Nation-states and their proxies are regularly spying and attacking in cyberspace across national borders. The U.S. and other Western societies that are being targeted should do three things: Be less vulnerable, be able to recognize and mitigate the impact of attacks faster, and be prepared to respond in kind to all levels of offense.
Mar 3, 2018 U.S. News & World Report
More than 100,000 personnel in the Army National Guard and the U.S. Army Reserve have some degree of cyber competence, including thousands with deep or mid-level expertise. They could help defend the cyber terrain on which America's national security, prosperity, and democracy depend.
Apr 18, 2017 TechCrunch
Autonomous vehicles require exquisite software. To make this software secure, industry and government should consider educational standards and licensure requirements for the engineers who create it.
Sep 27, 2016 VentureBeat
To prevail against ISIS in cyberspace, the United States and its cyber soldiers will have to be capable of reacting quickly, while being guided by an overarching strategy. Secretary of Defense Carter urged U.S. Cyber Command to intensify the fight against ISIS but it would also be wise to recruit civilian volunteers.
Apr 1, 2016 Project Syndicate
Some notorious cyberattacks have been carried out by computer-savvy teens. They don't all have criminal intentions, they just have a particular aptitude for writing code and operating in cyberspace. The U.S. military should consider embracing and cultivating this pool of talent.
Mar 10, 2016 U.S. News & World Report
Millions of people leave behind online footprints each day, giving law enforcement and intelligence experts the chance to construct a profile of who is more likely to commit violence in the name of a murderous ideology.
Dec 28, 2015 Newsweek
While the U.S. Cyber Command is preparing the nation's defenses for the coming ramp-up in cyberwarfare-like attacks, the messages spread instantly by hordes of attackers through social media may not be receiving the attention they deserve.
Jul 23, 2015 U.S. News & World Report
What remains vitally needed is legislation that would grant at least one capable government organization the authority to track cyber-intruders and -criminals with the same freedom and speed of maneuver that these adversaries enjoy, while protecting the civil liberties and freedoms that allowed the establishment of the Internet.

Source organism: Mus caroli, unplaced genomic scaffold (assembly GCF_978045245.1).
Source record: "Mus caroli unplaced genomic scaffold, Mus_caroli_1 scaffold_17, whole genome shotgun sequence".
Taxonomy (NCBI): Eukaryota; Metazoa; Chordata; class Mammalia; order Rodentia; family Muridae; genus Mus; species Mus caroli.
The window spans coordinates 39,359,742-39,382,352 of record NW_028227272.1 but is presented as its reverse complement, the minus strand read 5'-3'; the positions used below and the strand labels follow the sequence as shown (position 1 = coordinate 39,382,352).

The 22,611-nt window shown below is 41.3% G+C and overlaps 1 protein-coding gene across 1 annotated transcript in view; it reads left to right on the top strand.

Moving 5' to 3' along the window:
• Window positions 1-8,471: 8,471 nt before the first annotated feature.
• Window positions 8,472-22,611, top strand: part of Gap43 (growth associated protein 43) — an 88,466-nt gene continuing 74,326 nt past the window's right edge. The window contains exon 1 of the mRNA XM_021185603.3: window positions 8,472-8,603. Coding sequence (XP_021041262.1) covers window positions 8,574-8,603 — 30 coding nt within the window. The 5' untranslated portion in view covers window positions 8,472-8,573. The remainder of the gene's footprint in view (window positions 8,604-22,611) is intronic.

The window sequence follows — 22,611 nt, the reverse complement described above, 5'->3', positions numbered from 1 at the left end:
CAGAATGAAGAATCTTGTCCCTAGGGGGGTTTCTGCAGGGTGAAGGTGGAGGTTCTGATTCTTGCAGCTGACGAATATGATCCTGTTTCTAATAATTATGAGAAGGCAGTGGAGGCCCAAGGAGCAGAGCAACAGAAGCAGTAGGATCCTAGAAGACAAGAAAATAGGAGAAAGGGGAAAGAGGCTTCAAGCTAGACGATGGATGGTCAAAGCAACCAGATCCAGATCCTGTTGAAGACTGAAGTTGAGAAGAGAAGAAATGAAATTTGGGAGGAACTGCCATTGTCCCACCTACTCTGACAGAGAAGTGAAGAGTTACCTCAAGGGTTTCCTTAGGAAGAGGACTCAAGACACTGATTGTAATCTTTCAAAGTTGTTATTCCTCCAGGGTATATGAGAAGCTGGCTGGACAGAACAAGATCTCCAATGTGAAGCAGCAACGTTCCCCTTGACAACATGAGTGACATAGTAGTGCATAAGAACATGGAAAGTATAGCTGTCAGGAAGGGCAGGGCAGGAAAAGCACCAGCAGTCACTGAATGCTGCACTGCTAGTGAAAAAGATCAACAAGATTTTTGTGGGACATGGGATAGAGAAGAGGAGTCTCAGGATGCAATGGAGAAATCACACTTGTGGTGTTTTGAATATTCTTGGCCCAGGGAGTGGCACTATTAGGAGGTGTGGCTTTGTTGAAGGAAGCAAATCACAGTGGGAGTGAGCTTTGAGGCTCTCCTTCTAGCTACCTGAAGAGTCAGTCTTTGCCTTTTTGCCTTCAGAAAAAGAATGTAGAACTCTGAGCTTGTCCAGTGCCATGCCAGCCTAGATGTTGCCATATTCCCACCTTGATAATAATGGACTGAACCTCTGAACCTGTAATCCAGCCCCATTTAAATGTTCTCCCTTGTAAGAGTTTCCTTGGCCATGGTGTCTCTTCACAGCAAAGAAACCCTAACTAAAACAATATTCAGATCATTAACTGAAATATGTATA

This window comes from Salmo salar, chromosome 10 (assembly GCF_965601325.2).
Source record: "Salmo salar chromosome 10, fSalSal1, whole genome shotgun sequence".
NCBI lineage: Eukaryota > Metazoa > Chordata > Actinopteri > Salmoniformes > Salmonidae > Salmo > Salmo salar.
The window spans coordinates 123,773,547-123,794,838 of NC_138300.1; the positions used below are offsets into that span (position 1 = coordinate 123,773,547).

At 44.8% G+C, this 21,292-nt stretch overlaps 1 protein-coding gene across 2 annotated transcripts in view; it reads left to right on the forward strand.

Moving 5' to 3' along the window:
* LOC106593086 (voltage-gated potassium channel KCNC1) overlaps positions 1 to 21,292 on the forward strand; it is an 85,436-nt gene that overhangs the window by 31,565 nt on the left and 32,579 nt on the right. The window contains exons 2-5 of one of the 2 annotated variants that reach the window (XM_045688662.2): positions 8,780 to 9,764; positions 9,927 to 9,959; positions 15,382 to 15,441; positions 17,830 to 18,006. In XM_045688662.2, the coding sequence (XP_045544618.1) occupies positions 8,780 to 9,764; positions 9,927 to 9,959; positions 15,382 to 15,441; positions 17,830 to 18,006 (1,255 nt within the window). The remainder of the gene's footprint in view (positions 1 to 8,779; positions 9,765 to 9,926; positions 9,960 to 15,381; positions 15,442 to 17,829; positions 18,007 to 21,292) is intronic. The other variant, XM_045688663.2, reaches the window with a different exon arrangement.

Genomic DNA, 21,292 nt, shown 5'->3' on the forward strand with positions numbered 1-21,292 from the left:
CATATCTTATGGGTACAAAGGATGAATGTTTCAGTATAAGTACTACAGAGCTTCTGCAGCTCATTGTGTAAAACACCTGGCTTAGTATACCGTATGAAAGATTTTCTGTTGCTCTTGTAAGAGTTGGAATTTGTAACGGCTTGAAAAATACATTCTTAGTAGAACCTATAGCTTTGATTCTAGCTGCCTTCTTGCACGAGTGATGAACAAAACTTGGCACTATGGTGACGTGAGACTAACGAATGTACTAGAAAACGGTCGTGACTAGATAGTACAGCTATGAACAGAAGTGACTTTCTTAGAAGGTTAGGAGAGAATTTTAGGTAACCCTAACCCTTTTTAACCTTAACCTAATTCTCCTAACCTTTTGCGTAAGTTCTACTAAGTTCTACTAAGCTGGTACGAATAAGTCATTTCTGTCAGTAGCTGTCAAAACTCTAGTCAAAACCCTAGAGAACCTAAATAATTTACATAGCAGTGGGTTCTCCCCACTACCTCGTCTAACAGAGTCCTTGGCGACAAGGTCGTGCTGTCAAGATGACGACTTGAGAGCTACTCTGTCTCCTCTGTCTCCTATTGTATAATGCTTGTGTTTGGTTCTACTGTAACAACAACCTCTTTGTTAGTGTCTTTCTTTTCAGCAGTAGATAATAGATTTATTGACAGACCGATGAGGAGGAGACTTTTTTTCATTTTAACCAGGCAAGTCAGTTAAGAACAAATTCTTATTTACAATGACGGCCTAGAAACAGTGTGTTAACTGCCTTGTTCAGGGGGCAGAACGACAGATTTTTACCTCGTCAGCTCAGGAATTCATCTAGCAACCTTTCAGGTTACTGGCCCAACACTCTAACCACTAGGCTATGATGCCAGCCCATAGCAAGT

Jan 22, 2015 U.S. News & World Report
Security protections on vehicles have not kept pace with systems that control safety features, navigation capabilities, and wireless communication functions. Onboard computer networks will likely become much more attractive to hackers, whether their aim is to steal a car, eavesdrop on a conversation, stalk a potential victim, or cause a devastating traffic accident.
Jun 30, 2014 The San Francisco Chronicle
Despite the value of intelligence, surveillance, and reconnaissance (ISR) systems, the amount of data they generate has become overwhelming. If the Navy does not change the way it processes information, it will reach an ISR “tipping point”—as soon as 2016.
Jun 23, 2014 Future Force
The failure to find the missing aircraft demonstrates anew the serious gaps in data coordination and challenges public assumptions about the thoroughness and simplicity of searching the world’s data for answers.
May 1, 2014 U.S. News & World Report
For American audiences and policymakers alike, cyber activities in Crimea provide a chilling reminder that cyberspace is emerging as a 21st-century global battlefield.
Apr 7, 2014 U.S. News & World Report
Reports earlier this year that the U.S. Department of Defense leased a Chinese satellite to support military operations in Africa sparked concern that the arrangement could compromise control over U.S. military communications, or, worse, allow Chinese intelligence gatherers access to privileged military data.
Nov 8, 2013 U.S. News & World Report
The Army's Distributed Common Ground System (DCGS) program has been getting much attention from Congress, and its future was the subject of a heated exchange between the Army's Chief of Staff General Raymond Odierno and Representative Duncan Hunter in May.
Aug 21, 2013 The RAND Blog
A truly monumental attack that could cripple key U.S. computer systems — something akin to the Stuxnet worms attack on Iran's nuclear infrastructure, for example — would take many months of planning, significant expertise, and a great deal of money to pull off, writes Isaac Porche.
May 6, 2011 RAND.org and GlobalSecurity.org
The highly sophisticated Stuxnet computer worm suspected of sending Iran's nuclear centrifuges into self-destruction mode forces a difficult debate on whether longstanding firewalls in our country's democracy should be breached for the sake of national security, writes Isaac Porche.
Dec 9, 2010 Bulletin of the Atomic Scientists